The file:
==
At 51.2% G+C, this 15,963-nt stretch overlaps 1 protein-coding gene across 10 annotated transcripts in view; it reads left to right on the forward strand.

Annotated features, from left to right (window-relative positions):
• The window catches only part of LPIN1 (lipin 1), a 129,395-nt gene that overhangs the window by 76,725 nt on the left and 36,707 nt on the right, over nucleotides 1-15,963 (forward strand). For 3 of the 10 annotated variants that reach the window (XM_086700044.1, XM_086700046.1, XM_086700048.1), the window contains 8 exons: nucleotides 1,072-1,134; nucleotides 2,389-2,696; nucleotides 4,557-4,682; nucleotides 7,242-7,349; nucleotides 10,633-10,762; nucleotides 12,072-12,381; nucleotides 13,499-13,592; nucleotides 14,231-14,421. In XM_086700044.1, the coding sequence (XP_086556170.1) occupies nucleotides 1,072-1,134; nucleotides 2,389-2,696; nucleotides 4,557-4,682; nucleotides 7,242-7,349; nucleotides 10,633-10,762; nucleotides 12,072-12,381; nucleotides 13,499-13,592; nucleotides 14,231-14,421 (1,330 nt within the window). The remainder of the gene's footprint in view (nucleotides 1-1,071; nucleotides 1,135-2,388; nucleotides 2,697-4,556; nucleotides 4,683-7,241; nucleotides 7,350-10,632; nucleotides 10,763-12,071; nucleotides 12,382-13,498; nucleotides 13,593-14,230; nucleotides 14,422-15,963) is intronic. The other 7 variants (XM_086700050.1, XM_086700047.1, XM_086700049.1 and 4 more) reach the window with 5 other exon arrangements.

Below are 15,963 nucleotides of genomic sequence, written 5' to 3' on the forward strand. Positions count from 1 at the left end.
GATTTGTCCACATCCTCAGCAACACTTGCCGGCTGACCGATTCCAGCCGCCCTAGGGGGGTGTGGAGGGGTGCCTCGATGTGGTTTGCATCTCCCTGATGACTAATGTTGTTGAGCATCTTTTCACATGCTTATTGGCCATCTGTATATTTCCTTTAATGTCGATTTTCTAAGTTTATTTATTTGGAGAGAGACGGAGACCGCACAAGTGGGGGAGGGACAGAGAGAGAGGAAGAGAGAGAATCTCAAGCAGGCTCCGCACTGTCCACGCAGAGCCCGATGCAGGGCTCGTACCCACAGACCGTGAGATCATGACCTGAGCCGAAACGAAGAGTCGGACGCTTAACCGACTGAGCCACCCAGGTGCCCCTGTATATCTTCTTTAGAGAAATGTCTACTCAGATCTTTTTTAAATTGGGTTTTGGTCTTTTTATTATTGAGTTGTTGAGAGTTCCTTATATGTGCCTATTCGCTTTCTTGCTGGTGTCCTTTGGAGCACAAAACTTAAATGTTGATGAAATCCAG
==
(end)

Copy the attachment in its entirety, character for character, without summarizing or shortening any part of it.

At 51.2% G+C, this 15,963-nt stretch overlaps 1 protein-coding gene across 10 annotated transcripts in view; it reads left to right on the forward strand.

Annotated features, from left to right (window-relative positions):
• The window catches only part of LPIN1 (lipin 1), a 129,395-nt gene that overhangs the window by 76,725 nt on the left and 36,707 nt on the right, over nucleotides 1-15,963 (forward strand). For 3 of the 10 annotated variants that reach the window (XM_086700044.1, XM_086700046.1, XM_086700048.1), the window contains 8 exons: nucleotides 1,072-1,134; nucleotides 2,389-2,696; nucleotides 4,557-4,682; nucleotides 7,242-7,349; nucleotides 10,633-10,762; nucleotides 12,072-12,381; nucleotides 13,499-13,592; nucleotides 14,231-14,421. In XM_086700044.1, the coding sequence (XP_086556170.1) occupies nucleotides 1,072-1,134; nucleotides 2,389-2,696; nucleotides 4,557-4,682; nucleotides 7,242-7,349; nucleotides 10,633-10,762; nucleotides 12,072-12,381; nucleotides 13,499-13,592; nucleotides 14,231-14,421 (1,330 nt within the window). The remainder of the gene's footprint in view (nucleotides 1-1,071; nucleotides 1,135-2,388; nucleotides 2,697-4,556; nucleotides 4,683-7,241; nucleotides 7,350-10,632; nucleotides 10,763-12,071; nucleotides 12,382-13,498; nucleotides 13,593-14,230; nucleotides 14,422-15,963) is intronic. The other 7 variants (XM_086700050.1, XM_086700047.1, XM_086700049.1 and 4 more) reach the window with 5 other exon arrangements.

Below are 15,963 nucleotides of genomic sequence, written 5' to 3' on the forward strand. Positions count from 1 at the left end.
GATTTGTCCACATCCTCAGCAACACTTGCCGGCTGACCGATTCCAGCCGCCCTAGGGGGGTGTGGAGGGGTGCCTCGATGTGGTTTGCATCTCCCTGATGACTAATGTTGTTGAGCATCTTTTCACATGCTTATTGGCCATCTGTATATTTCCTTTAATGTCGATTTTCTAAGTTTATTTATTTGGAGAGAGACGGAGACCGCACAAGTGGGGGAGGGACAGAGAGAGAGGAAGAGAGAGAATCTCAAGCAGGCTCCGCACTGTCCACGCAGAGCCCGATGCAGGGCTCGTACCCACAGACCGTGAGATCATGACCTGAGCCGAAACGAAGAGTCGGACGCTTAACCGACTGAGCCACCCAGGTGCCCCTGTATATCTTCTTTAGAGAAATGTCTACTCAGATCTTTTTTAAATTGGGTTTTGGTCTTTTTATTATTGAGTTGTTGAGAGTTCCTTATATGTGCCTATTCGCTTTCTTGCTGGTGTCCTTTGGAGCACAAAACTTAAATGTTGATGAAATCCAG